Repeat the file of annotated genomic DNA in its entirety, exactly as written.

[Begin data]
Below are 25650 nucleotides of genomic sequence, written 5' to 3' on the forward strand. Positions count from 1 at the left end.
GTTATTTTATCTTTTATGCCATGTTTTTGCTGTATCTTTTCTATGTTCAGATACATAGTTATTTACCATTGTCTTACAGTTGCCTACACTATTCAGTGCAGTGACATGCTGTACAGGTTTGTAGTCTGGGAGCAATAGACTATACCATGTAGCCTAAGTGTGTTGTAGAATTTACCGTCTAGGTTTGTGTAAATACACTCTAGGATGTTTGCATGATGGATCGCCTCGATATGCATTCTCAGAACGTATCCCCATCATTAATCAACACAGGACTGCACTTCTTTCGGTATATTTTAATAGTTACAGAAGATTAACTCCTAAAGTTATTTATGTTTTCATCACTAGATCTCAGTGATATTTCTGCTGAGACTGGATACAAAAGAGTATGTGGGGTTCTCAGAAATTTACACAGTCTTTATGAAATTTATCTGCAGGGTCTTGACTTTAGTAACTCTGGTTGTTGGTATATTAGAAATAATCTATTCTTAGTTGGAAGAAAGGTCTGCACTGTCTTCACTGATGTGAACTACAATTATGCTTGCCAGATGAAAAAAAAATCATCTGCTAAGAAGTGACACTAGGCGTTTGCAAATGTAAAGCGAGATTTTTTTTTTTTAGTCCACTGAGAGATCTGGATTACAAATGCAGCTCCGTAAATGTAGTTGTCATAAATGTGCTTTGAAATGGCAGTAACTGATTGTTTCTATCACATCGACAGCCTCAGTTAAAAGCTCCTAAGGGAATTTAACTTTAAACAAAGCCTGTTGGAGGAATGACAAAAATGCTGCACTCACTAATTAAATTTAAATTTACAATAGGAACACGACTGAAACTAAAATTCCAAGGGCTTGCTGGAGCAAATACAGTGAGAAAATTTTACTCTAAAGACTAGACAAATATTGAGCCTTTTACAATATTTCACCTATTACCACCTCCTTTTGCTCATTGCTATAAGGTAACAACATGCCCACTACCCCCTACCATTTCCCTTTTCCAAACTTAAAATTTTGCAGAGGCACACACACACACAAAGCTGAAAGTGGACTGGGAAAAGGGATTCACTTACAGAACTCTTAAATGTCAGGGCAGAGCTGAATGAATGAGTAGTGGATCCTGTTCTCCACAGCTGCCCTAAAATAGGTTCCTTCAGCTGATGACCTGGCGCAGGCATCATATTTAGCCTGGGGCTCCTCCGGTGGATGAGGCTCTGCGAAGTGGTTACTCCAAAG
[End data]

Below are 25650 nucleotides of genomic sequence, written 5' to 3' on the forward strand. Positions count from 1 at the left end.
GTTATTTTATCTTTTATGCCATGTTTTTGCTGTATCTTTTCTATGTTCAGATACATAGTTATTTACCATTGTCTTACAGTTGCCTACACTATTCAGTGCAGTGACATGCTGTACAGGTTTGTAGTCTGGGAGCAATAGACTATACCATGTAGCCTAAGTGTGTTGTAGAATTTACCGTCTAGGTTTGTGTAAATACACTCTAGGATGTTTGCATGATGGATCGCCTCGATATGCATTCTCAGAACGTATCCCCATCATTAATCAACACAGGACTGCACTTCTTTCGGTATATTTTAATAGTTACAGAAGATTAACTCCTAAAGTTATTTATGTTTTCATCACTAGATCTCAGTGATATTTCTGCTGAGACTGGATACAAAAGAGTATGTGGGGTTCTCAGAAATTTACACAGTCTTTATGAAATTTATCTGCAGGGTCTTGACTTTAGTAACTCTGGTTGTTGGTATATTAGAAATAATCTATTCTTAGTTGGAAGAAAGGTCTGCACTGTCTTCACTGATGTGAACTACAATTATGCTTGCCAGATGAAAAAAAAATCATCTGCTAAGAAGTGACACTAGGCGTTTGCAAATGTAAAGCGAGATTTTTTTTTTTTAGTCCACTGAGAGATCTGGATTACAAATGCAGCTCCGTAAATGTAGTTGTCATAAATGTGCTTTGAAATGGCAGTAACTGATTGTTTCTATCACATCGACAGCCTCAGTTAAAAGCTCCTAAGGGAATTTAACTTTAAACAAAGCCTGTTGGAGGAATGACAAAAATGCTGCACTCACTAATTAAATTTAAATTTACAATAGGAACACGACTGAAACTAAAATTCCAAGGGCTTGCTGGAGCAAATACAGTGAGAAAATTTTACTCTAAAGACTAGACAAATATTGAGCCTTTTACAATATTTCACCTATTACCACCTCCTTTTGCTCATTGCTATAAGGTAACAACATGCCCACTACCCCCTACCATTTCCCTTTTCCAAACTTAAAATTTTGCAGAGGCACACACACACACAAAGCTGAAAGTGGACTGGGAAAAGGGATTCACTTACAGAACTCTTAAATGTCAGGGCAGAGCTGAATGAATGAGTAGTGGATCCTGTTCTCCACAGCTGCCCTAAAATAGGTTCCTTCAGCTGATGACCTGGCGCAGGCATCATATTTAGCCTGGGGCTCCTCCGGTGGATGAGGCTCTGCGAAGTGGTTACTCCAAAG